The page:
Steve Hansen lives in Albuquerque, New Mexico, with his wife, Pam; two dogs, Boo Boo and Daisee; his rat, Tif; and his infant son, Sam. He’s been published in FRiGG, The Paumanok Review, Samsara Quarterly, and The Danforth Review.

Brian Hardie is 20 years old and he has been writing poetry for the latter half of his life. His work has been published by as well as

James Lineberger’s poems have appeared in Berkeley Poetry Review, The Centennial Review, Coal City Review, Djinni, Exquisite Corpse, Hanging Loose, Hayden’s Ferry Review, Mediphors, The New Laurel Review, New York Quarterly, Ontario Review, Oxford Magazine, Pembroke Magazine, Prairie Schooner, Snake Nation Review, Sonora Review, Verse, and a number of online publications. He has published six volumes of poetry.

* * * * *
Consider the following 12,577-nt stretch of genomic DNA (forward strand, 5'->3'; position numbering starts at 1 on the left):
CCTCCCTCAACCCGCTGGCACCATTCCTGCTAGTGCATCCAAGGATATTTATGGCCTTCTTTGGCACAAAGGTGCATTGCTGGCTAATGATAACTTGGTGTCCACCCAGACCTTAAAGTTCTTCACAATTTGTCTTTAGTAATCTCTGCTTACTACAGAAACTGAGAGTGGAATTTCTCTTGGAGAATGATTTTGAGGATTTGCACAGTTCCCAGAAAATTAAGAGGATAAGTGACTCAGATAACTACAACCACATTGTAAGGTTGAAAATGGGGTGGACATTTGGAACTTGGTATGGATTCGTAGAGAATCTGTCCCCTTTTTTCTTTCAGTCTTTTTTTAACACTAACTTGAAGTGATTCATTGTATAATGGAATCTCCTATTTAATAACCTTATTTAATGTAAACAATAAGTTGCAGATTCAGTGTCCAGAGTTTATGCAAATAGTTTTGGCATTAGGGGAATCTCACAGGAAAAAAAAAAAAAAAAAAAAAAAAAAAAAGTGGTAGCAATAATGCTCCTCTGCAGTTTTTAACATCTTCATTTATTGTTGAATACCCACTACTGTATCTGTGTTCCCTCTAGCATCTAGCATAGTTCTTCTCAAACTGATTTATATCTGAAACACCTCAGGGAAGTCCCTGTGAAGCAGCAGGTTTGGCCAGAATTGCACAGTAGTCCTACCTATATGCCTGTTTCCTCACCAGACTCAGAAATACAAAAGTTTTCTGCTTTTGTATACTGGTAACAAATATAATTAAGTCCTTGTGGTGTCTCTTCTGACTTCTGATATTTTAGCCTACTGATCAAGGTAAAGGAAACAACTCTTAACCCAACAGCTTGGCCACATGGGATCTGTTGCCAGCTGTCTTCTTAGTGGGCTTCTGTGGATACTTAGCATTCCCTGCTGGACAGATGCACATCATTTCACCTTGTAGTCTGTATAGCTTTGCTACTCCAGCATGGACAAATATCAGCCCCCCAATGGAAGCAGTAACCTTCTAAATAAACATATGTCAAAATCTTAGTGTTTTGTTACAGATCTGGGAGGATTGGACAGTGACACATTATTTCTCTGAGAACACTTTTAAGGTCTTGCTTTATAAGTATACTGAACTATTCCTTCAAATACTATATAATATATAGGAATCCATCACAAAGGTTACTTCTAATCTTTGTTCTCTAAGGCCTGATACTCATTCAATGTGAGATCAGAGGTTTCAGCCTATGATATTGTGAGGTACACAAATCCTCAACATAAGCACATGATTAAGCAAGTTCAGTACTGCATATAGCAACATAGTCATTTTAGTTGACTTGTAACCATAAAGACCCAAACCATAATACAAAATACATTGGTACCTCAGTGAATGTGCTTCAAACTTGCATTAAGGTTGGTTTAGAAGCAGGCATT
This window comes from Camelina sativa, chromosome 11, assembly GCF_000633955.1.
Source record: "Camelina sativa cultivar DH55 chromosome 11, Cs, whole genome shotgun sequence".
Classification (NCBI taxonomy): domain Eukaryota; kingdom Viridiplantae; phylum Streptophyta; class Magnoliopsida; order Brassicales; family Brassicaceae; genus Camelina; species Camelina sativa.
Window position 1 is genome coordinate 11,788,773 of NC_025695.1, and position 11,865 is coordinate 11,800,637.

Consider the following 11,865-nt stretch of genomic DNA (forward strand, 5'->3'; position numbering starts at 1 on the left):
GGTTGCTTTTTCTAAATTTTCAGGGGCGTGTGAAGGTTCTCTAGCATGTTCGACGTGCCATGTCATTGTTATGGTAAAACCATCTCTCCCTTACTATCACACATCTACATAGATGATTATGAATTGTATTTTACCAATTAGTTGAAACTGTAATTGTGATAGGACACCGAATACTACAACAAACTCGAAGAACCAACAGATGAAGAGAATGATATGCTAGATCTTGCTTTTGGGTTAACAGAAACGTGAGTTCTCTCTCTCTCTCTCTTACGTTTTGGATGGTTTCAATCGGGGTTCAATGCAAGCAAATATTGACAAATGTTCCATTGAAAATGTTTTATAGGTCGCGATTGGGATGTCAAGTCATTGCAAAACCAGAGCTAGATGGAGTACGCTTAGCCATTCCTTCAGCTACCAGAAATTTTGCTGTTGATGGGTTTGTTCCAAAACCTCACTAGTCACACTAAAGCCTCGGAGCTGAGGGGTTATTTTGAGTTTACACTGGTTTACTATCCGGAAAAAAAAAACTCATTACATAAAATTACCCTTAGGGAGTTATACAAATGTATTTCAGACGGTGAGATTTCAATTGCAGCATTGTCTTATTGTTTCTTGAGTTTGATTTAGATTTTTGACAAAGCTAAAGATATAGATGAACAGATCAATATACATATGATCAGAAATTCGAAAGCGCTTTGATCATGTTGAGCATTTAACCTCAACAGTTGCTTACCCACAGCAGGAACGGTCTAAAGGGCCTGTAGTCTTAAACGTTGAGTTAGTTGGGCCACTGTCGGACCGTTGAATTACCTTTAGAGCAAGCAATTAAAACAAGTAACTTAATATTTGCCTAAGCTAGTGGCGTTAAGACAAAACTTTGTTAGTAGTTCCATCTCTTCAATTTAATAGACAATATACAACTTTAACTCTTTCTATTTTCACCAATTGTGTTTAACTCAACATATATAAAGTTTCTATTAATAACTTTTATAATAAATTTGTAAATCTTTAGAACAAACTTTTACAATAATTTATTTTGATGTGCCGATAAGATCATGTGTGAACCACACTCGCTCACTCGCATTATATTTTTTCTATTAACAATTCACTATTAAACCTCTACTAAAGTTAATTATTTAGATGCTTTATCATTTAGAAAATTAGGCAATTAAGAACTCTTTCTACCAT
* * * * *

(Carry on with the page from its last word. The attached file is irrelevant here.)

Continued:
Thomas O’Malley was raised in Ireland and England. His work has appeared in such magazines as Ploughshares, Glimmer Train, Shenandoah, Natural Bridge, Blue Mesa Review, Crab Orchard Review, New Millennium Writings, Vanguard, and Mississippi Review. He also the author of the novel In the Province of Saints (Little, Brown & Co., August 2005) A graduate of the Iowa Writers’ Workshop, he has most recently been a Returning Writing Fellow at the Fine Arts Work Center in Provincetown, Massachusetts, where he was the recipient of the Grace Paley endowed Fellowship.

Gus Sacks attends high school at the William Penn Charter School in Philadelphia. He’s been taking photos for about two years now, working as the photography editor for his school’s paper, The Mirror, and the school’s yearbook, The Class Record. He made the semifinals in the HP You Take 5 Contest, and has been published in numerous online literary magazines. Gus also makes films; drums in his jazz quartet, Rehash; writes short fiction; and hopes to attend college for filmmaking next year.